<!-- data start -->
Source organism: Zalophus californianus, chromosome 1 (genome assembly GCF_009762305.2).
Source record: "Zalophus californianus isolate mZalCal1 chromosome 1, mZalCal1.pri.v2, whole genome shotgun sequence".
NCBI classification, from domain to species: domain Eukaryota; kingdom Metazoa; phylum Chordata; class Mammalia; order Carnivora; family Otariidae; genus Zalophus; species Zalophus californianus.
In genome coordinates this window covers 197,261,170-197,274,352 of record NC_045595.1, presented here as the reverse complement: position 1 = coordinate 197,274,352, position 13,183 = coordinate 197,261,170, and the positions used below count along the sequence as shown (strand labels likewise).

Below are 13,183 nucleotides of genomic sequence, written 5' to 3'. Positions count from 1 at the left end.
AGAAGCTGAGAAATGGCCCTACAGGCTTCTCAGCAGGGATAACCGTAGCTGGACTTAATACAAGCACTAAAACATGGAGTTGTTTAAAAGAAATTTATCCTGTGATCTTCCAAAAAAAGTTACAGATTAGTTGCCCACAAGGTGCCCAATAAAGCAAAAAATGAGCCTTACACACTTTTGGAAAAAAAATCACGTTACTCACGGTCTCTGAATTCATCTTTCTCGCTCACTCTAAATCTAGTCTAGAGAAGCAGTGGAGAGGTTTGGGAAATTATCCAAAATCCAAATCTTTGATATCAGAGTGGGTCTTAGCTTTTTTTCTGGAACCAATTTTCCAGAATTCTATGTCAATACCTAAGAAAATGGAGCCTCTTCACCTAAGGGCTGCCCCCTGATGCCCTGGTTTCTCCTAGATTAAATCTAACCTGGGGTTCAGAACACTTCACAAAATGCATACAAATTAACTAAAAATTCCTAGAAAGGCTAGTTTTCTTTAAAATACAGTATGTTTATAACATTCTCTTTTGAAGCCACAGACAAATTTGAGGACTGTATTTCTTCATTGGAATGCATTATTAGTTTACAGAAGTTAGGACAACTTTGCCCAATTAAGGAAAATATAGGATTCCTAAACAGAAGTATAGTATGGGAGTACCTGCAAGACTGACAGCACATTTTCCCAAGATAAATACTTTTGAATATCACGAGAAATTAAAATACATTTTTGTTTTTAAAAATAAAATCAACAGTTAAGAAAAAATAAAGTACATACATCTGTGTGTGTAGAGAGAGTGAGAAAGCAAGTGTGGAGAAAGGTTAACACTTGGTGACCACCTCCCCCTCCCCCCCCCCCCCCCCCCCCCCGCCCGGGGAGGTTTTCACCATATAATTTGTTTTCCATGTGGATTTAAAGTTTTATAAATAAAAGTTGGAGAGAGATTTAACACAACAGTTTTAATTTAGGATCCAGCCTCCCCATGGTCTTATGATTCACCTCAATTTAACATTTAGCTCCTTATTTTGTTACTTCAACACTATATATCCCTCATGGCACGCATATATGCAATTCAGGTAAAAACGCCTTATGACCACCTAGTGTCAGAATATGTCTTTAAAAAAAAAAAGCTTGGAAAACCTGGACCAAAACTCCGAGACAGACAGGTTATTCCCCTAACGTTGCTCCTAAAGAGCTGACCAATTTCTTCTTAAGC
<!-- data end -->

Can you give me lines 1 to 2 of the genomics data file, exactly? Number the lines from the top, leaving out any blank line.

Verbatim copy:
Source organism: Zalophus californianus, chromosome 1 (genome assembly GCF_009762305.2).
Source record: "Zalophus californianus isolate mZalCal1 chromosome 1, mZalCal1.pri.v2, whole genome shotgun sequence".